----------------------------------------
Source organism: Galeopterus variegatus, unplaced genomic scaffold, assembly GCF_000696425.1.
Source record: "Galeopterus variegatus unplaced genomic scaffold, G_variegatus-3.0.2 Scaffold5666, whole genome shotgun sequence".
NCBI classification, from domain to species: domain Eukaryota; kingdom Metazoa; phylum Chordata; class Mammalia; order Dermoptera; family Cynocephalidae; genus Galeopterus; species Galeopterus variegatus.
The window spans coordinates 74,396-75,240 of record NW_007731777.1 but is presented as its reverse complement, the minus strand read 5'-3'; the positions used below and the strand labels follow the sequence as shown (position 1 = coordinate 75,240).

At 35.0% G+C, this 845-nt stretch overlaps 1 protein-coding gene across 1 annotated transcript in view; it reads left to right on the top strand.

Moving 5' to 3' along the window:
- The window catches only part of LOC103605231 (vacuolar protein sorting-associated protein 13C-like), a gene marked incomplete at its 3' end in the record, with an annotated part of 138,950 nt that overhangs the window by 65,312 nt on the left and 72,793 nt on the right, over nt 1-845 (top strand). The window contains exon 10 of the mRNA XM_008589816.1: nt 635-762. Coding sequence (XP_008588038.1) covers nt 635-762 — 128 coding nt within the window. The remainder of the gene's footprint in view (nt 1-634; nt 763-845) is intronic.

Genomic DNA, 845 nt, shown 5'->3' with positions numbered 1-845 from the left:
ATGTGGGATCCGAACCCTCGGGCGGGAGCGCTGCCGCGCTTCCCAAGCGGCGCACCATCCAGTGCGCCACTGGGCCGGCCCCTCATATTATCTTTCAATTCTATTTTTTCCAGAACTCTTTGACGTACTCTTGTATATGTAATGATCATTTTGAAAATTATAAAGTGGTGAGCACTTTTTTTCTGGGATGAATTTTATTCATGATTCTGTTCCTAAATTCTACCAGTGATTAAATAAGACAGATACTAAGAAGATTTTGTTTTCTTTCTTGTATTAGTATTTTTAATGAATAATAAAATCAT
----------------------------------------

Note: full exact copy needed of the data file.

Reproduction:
Source organism: Galeopterus variegatus, unplaced genomic scaffold, assembly GCF_000696425.1.
Source record: "Galeopterus variegatus unplaced genomic scaffold, G_variegatus-3.0.2 Scaffold5666, whole genome shotgun sequence".
NCBI classification, from domain to species: domain Eukaryota; kingdom Metazoa; phylum Chordata; class Mammalia; order Dermoptera; family Cynocephalidae; genus Galeopterus; species Galeopterus variegatus.
The window spans coordinates 74,396-75,240 of record NW_007731777.1 but is presented as its reverse complement, the minus strand read 5'-3'; the positions used below and the strand labels follow the sequence as shown (position 1 = coordinate 75,240).

At 35.0% G+C, this 845-nt stretch overlaps 1 protein-coding gene across 1 annotated transcript in view; it reads left to right on the top strand.

Moving 5' to 3' along the window:
- The window catches only part of LOC103605231 (vacuolar protein sorting-associated protein 13C-like), a gene marked incomplete at its 3' end in the record, with an annotated part of 138,950 nt that overhangs the window by 65,312 nt on the left and 72,793 nt on the right, over nt 1-845 (top strand). The window contains exon 10 of the mRNA XM_008589816.1: nt 635-762. Coding sequence (XP_008588038.1) covers nt 635-762 — 128 coding nt within the window. The remainder of the gene's footprint in view (nt 1-634; nt 763-845) is intronic.

Genomic DNA, 845 nt, shown 5'->3' with positions numbered 1-845 from the left:
ATGTGGGATCCGAACCCTCGGGCGGGAGCGCTGCCGCGCTTCCCAAGCGGCGCACCATCCAGTGCGCCACTGGGCCGGCCCCTCATATTATCTTTCAATTCTATTTTTTCCAGAACTCTTTGACGTACTCTTGTATATGTAATGATCATTTTGAAAATTATAAAGTGGTGAGCACTTTTTTTCTGGGATGAATTTTATTCATGATTCTGTTCCTAAATTCTACCAGTGATTAAATAAGACAGATACTAAGAAGATTTTGTTTTCTTTCTTGTATTAGTATTTTTAATGAATAATAAAATCAT